Within months after Chevrolet’s September 1966 introduction of its all-new ’67 Camaro, Nickey and Nickey/Thomas SS427 Camaros were on the road.
Bill Thomas Race Cars, Anaheim, CA built 427 Camaros for California customers, while Nickey Chevrolet, Chicago, IL covered the rest of the country. Built on a Bolero Red SS350 donor, I drove Bill Thomas’ first SS427 Camaro around Orange County in early 1967. It retained its original 350 emblems and 1966 Illinois dealer tags.
My reason for visiting Bill Thomas was not to sample one of the Nickey 427 Camaros. I was working on stories about race-prepping fuel-injected Corvettes, improving the performance of Gen I and Gen II Rochester fuel injection and exhaust tuning. Bill Thomas was absolutely brilliant in those areas. His background included building and tuning road race and drag cars and creating the radical Chevy-powered Cheetah. In 1962 he tuned Hayden Proffitt’s NHRA World Championship ’62 Chevy 409 Bel Air.
When I was there, he was building big-engined cars with Bonneville-type rear gearing, which included 427 Camaros, for serious street racers who used LA and Orange County freeways as racetracks. He jokingly referred to them as “Freeway Freedom Fighters.” The 427 Camaro he offered me was more suited for the quarter-mile than for freeway cruising. Basic Nickey/Thomas 427/425 Camaros were $3,711, while the prototype-demo Camaro I drove listed for approximately $4,300. In addition to the base 427/425 engine, four-speed, Posi and standard factory equipment, Thomas added chromed Cragars, his own traction bars and headers, 4.88 rear gears, Cure-Ride shocks and dual Carter AFB quads on a low-rise aluminum manifold. The Thomas-tuned engine, with yellow-painted block and heads, was rated at 450 horsepower at 6,000 rpm. I found the rear gearing to be well suited for a drag strip, but not desirable for normal driving. At freeway cruising speeds the engine revved around 5,000 rpm! On the bright side, stopwatch 0-to-60 blasts came in around 5 seconds. Thanks to Thomas’ new traction bars and specially valved shocks, typical wheel hop was greatly reduced.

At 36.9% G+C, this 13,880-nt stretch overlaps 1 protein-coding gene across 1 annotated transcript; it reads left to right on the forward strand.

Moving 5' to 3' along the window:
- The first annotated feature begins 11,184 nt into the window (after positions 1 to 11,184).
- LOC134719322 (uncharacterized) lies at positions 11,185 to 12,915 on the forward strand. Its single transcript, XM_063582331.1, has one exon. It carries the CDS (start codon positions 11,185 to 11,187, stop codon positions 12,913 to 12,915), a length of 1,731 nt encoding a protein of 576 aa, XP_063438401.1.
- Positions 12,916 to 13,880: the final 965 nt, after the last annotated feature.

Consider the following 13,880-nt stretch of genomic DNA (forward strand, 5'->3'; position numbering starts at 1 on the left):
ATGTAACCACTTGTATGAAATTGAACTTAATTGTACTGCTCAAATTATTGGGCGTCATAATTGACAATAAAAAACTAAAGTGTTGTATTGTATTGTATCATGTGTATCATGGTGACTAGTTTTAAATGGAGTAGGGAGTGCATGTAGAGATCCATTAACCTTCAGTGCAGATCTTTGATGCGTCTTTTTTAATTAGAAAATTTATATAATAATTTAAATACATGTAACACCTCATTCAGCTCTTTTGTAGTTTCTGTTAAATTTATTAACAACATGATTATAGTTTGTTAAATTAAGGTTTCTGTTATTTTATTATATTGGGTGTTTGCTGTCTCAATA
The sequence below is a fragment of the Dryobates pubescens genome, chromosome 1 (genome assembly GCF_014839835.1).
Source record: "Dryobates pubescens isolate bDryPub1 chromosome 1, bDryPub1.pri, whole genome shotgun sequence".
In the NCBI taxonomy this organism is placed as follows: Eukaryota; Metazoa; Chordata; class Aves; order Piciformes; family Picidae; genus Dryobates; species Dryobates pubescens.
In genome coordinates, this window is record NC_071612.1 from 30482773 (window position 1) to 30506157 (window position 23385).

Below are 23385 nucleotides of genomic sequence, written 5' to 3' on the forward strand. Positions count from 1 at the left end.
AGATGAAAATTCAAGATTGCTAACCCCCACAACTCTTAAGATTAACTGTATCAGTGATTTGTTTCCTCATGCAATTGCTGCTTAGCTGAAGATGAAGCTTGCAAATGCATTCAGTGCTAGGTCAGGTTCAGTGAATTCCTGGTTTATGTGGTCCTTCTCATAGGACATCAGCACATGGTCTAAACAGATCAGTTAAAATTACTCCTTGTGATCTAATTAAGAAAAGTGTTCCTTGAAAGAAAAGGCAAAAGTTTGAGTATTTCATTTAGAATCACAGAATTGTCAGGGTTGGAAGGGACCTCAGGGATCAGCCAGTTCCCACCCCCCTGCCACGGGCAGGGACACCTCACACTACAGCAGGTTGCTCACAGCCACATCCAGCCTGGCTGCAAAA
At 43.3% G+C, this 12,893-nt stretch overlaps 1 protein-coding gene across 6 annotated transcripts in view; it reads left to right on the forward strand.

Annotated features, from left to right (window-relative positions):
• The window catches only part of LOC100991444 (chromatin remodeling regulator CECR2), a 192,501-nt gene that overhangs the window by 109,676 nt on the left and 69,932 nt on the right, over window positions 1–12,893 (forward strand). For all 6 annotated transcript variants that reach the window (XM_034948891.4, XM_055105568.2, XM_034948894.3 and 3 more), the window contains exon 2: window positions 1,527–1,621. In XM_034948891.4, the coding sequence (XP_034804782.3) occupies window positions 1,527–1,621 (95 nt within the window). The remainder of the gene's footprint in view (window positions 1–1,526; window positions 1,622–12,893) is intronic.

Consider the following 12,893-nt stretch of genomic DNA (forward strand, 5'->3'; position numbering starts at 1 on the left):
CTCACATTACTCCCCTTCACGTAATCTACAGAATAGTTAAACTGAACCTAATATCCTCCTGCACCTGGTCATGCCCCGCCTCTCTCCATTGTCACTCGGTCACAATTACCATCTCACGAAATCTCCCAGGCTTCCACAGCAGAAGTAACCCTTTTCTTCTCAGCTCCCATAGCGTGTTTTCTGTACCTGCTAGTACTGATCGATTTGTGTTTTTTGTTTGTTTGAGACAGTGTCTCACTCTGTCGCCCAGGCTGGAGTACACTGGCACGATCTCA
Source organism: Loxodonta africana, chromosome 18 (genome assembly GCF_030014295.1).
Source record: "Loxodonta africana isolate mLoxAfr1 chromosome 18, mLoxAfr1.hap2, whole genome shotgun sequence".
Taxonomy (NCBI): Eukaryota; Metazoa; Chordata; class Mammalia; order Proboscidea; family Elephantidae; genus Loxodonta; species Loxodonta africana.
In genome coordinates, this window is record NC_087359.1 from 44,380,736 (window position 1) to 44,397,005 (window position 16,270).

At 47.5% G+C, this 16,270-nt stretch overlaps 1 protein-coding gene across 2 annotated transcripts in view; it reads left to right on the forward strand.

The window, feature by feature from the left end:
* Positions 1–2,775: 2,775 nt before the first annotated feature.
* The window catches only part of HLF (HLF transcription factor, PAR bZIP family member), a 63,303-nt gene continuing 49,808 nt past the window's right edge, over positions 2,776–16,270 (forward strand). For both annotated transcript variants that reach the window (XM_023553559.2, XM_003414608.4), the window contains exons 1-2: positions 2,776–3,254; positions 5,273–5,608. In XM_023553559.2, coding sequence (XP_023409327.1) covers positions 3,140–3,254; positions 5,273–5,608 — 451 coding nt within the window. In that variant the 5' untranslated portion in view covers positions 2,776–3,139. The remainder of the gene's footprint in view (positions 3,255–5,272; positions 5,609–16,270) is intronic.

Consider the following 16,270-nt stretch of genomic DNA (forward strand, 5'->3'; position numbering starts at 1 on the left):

I recall thinking that a well-tuned big Holley four-barrel would have been a cheaper, less complex alternative to Thomas’ dual Carter four-barrels. However, throttle response and launches from a dead stop were breathtaking! To make full use of the 427 engine’s torque and Camaro’s gearing, slicks were needed. BTRC’s shop foreman, Warren Williams, and FI tuner, Pat LaFon, right, were involved in building the first Camaro and let me know it had run consistent 11.40s. I was very tempted to stay over for a couple of days to get a chance to run it at the track. Unfortunately that did not happen. We ran some coverage of my day with the Nickey/Thomas 427 Camaro in the August 1967 issue of SPEED and SUPERCAR (formerly SPEED and CUSTOM).This feature is from DAY ONE, AN AUTOMOTIVE JOURNALIST’S MUSCLE-CAR MEMOIR that covers high-performance cars the way they were when new. Check out Martyn L. Schorr’s latest book at, https://www.amazon.com/Day-One-Automotive-Journalists-Muscle-Car/dp/0760352364/ref=sr_1_1?s=books&ie=UTF8&qid=1493561421&sr=1-1&keywords=Day+One+by+Martyn+L.+Schorr